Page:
More advanced examples can be found in GURPS Ground Forces and Star Mercs.

What you may be grasping for is span of control, the capability to command and control an optimum number of subunits.

Unless unit commanders are geniuses, a set number of years of experience generally count.
CaladanGuard
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Re: Is it too small a command?

Postby CaladanGuard » Wed Jun 27, 2018 11:16 pm

Not to mention the fact that (as per usual) your scale is just...too large.

For a Marine based military campaign you would likely not want to run anything bigger than a Platoon for your PC's (and even then, it's a lot of bodies to manage) take a look at High Guard: Deployment Shuttle...count the bodies and roles required for even a platoon, then scale down.

Scale down.
phavoc
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Re: Is it too small a command?

Postby phavoc » Thu Jun 28, 2018 2:57 am

There is no such thing as an inexperienced colonel. they have to be promoted through lt col, major, captain, 1st lt, 2nd lt (to use us army as an exsmple). Thats about 15 to 20 years experience.

now they could be bad commanders, but they would always have some experience, especially marines.

if your colonel was an appointed officer that didnt rise through the ranks then thats a different issue.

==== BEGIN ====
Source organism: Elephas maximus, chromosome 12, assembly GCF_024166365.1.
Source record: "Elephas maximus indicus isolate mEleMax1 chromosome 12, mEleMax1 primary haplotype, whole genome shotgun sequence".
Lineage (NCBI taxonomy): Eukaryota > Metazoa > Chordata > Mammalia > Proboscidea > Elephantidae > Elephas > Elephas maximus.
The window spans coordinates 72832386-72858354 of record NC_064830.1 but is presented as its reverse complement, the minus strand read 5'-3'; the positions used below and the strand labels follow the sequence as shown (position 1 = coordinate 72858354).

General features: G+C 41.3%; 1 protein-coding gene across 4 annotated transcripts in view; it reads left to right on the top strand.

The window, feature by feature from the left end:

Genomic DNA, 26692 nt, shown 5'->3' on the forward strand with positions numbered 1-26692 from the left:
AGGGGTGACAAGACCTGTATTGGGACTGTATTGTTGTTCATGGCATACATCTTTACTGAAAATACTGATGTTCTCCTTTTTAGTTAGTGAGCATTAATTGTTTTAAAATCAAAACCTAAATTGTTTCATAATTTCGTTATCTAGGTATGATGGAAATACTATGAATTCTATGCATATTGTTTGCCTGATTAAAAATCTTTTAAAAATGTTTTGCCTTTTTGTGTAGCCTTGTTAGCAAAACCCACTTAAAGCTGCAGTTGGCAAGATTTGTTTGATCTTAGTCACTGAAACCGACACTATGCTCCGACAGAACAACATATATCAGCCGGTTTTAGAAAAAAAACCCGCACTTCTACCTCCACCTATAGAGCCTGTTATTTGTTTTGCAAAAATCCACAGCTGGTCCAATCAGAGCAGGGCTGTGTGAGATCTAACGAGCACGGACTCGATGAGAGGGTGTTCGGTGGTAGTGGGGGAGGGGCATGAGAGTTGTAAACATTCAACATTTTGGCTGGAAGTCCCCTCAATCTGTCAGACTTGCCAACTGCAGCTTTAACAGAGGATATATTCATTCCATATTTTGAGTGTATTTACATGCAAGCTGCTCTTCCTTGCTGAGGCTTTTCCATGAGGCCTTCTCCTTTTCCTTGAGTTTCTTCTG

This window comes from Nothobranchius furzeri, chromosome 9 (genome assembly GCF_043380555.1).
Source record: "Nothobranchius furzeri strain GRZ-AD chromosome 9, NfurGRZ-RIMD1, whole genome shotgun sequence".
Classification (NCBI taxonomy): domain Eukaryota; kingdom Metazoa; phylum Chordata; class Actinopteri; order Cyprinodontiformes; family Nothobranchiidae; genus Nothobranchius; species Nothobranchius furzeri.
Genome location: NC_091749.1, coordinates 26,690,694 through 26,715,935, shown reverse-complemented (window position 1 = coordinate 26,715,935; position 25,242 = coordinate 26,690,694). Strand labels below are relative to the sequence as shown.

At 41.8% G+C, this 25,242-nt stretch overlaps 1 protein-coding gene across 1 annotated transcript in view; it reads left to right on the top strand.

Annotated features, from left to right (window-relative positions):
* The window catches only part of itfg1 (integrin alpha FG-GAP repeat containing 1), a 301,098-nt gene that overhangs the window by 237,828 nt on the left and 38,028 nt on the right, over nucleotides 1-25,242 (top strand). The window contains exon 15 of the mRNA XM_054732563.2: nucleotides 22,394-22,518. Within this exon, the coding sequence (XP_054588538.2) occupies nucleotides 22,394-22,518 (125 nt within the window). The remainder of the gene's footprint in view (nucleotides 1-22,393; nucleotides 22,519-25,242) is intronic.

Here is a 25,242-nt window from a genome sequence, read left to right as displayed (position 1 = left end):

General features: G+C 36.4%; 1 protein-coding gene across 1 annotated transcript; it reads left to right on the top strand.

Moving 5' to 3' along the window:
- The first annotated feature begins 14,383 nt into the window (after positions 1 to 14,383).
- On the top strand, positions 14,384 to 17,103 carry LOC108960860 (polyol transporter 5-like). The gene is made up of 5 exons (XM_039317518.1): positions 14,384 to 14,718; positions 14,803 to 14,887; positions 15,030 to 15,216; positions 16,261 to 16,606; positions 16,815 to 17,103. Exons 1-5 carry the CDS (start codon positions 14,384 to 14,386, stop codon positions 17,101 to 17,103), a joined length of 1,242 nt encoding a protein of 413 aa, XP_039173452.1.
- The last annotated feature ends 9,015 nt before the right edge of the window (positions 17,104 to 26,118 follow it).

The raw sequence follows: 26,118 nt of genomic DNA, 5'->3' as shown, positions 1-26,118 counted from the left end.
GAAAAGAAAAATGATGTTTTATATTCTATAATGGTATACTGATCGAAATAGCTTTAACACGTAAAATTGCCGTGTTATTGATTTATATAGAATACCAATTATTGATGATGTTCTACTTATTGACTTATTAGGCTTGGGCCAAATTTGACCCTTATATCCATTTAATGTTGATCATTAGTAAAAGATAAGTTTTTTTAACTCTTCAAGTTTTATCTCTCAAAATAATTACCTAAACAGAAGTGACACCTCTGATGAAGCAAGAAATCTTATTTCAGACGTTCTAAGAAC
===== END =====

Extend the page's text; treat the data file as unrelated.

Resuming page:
Pyromancer
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Re: Is it too small a command?

Postby Pyromancer » Thu Jun 28, 2018 8:26 am

JMISBEST wrote:
Tue Jun 26, 2018 10:01 pm
For the benefit of A Military Themed Campaign I'm thinking of writing for A moderately experienced GM whose never done in A Entirely Military Campaign before is 400 regular marines, 40 marine sergeants, 16 Marines that are also fully trained part-time Medics, 10 Marine Lieutenants, 5 regular marine captains and the very senior Marine Captain who is the 2nd in command too small or the right size but only just for The Colonel who is the most inexperienced Newly Promoted Colonel in all of Human, not just Imperial, History?.
Wasn't Teddy Roosevelt a colonel without any practical experience at all?
Sigtrygg